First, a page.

Ayry is a name that was carried to England
in the great wave of migration from Normandy
following the Norman Conquest
of 1066. The Ayry family lived in the Castle of Airey, or Arey in Normandy
. The earliest record of the name was in 1198 of Goisbert de Arreio in Normandy. In England
, the family settled mostly in the counties of Cumberland
(now part of Cumbria) having derived from the word eyrara
which means gravel-banked stream. CITATION[CLOSE]
Mills, A.D., Dictionary of English Place-Names. Oxford: Oxford University Press, 1991. Print. (ISBN 0-19-869156-4)
Early Origins of the Ayry family
The surname Ayry was first found in the northern English counties of Cumberland
where they held a family seat
from very ancient times, probably long before the Norman Conquest
by the Duke of Normandy
in 1066 A.D.
Early History of the Ayry family
This web page shows only a small excerpt of our Ayry research.Another 179 words (13 lines of text) covering the years 1301, 1332, 1611, 1833, 1911, 1600 and 1655 are included under the topic Early Ayry History in all our PDF Extended History products and printed products wherever possible.
Ayry Spelling Variations
Before English spelling was standardized a few hundred
years ago, spelling variations
of names were a common occurrence. Elements of Latin, Norman French and other languages became incorporated into English throughout the Middle Ages, and name spellings changed even among the literate. The variations of the surname Ayry include Airey, Airy, Airie, Arey, Array, Aireys, Aries, Areys and many more.
Early Notables of the Ayry family (pre 1700)
Another 47 words (3 lines of text) are included under the topic Early Ayry Notables in all our PDF Extended History products and printed products wherever possible.
Migration of the Ayry family to Ireland
Some of the Ayry family moved to Ireland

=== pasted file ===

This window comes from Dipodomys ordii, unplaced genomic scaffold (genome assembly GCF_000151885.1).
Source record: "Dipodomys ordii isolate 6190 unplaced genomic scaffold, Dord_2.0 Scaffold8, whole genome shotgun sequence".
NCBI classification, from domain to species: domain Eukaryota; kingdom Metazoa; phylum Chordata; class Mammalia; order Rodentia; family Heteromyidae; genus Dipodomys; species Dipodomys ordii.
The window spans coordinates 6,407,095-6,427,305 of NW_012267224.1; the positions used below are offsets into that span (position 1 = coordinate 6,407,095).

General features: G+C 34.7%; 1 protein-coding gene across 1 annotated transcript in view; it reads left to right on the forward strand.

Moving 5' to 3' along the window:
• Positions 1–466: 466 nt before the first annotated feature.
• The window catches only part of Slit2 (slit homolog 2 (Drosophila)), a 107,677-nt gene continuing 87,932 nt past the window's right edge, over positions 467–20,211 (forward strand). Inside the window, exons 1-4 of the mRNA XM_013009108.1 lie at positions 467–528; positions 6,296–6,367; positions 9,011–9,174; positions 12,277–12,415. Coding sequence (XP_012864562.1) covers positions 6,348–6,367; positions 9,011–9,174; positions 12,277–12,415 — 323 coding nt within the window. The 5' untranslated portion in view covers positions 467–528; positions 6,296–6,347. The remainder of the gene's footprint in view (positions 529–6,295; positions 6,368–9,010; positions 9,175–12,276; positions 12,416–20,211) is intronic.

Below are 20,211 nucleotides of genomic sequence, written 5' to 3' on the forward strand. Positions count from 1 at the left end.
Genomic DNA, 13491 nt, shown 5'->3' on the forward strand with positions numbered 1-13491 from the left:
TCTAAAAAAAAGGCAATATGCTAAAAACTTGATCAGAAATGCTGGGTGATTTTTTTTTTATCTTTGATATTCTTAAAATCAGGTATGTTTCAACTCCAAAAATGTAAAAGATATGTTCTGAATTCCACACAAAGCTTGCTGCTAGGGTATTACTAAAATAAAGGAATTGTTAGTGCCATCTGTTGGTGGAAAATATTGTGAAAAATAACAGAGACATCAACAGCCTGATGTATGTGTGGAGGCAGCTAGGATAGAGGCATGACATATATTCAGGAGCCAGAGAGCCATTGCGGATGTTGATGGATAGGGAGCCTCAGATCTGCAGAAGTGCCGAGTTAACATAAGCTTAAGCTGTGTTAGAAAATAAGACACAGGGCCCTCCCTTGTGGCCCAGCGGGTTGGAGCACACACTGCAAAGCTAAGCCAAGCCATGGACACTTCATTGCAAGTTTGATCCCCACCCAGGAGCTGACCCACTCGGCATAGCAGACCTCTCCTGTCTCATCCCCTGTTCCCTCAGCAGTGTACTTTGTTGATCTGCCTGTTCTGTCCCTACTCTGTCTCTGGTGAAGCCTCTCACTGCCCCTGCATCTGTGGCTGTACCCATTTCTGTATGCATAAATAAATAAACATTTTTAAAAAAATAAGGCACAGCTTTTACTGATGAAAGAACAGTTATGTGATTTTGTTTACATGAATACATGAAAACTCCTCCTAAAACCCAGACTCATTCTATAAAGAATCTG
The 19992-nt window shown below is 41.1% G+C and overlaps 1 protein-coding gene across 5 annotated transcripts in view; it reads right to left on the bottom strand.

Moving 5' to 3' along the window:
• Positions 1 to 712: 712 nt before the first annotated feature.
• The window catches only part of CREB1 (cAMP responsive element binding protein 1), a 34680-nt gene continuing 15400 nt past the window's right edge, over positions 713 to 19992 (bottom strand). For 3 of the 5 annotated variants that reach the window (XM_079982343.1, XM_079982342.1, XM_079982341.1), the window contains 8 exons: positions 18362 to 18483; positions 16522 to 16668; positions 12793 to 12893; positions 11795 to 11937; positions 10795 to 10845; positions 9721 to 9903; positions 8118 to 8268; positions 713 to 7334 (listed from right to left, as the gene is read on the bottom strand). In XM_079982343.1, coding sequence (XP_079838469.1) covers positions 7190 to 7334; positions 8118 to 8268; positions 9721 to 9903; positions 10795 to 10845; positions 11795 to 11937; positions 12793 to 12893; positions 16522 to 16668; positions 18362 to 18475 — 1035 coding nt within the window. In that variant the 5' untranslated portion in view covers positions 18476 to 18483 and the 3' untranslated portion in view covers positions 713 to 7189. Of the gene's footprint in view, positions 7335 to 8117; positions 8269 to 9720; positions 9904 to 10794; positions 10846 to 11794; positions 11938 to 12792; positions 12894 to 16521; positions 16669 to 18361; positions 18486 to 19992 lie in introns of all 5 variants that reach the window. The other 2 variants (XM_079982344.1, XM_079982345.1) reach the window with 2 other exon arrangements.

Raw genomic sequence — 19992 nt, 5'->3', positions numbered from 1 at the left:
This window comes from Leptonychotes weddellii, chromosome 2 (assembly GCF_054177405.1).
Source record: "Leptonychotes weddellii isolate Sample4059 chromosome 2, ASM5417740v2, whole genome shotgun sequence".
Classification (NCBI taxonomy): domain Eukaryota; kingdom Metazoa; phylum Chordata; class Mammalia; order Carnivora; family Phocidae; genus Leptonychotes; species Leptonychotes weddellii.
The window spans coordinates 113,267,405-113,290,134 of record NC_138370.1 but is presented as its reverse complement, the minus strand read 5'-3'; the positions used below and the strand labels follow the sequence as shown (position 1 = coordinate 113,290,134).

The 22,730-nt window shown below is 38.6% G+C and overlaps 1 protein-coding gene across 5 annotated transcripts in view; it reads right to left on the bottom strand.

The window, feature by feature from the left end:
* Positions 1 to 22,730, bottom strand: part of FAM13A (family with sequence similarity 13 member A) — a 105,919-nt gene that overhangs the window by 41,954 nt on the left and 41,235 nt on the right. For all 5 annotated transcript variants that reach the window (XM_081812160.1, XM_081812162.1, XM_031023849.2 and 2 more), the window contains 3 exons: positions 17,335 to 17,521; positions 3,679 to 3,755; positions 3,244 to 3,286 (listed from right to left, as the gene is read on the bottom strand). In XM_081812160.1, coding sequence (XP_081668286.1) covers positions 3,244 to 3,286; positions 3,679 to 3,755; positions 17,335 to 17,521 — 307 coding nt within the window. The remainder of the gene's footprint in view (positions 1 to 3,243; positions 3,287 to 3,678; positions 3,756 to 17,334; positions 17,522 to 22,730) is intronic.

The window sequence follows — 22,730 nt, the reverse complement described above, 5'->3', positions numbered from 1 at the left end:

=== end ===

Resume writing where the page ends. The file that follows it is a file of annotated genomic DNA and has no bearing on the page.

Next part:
, but this topic is not covered in this excerpt.Another 178 words (13 lines of text) about their life in Ireland is included in all our PDF Extended History products and printed products wherever possible.
Migration of the Ayry family to the New World and Oceana
at this time, the uncertainty of the political and religious environment of the time caused many families to board ships for distant British colonies in the hopes of finding land and opportunity, and escaping persecution. The voyages were expensive, crowded, and difficult, though, and many arrived in North America sick, starved, and destitute. Those who did make it, however, were greeted with greater opportunities and freedoms that they could have experienced at home. Many of those families went on to make important contributions to the young nations in which they settled. Early immigration records have shown some of the first Ayrys to arrive on North American shores: Henry Airey, who settled in Philadelphia, Pennsylvania in 1856; Robert Airy settled in Boston, in 1765.
The Ayry Motto
The motto was originally a war cry or slogan. Mottoes first began to be shown with arms in the 14th and 15th centuries, but were not in general use until the 17th century. Thus the oldest coats of arms generally do not include a motto. Mottoes seldom form part of the grant of arms: Under most heraldic authorities, a motto is an optional component of the coat of arms, and can be added to or changed at will; many families have chosen not to display a motto.
Motto: Je le tiendrai
Motto Translation: I will possess.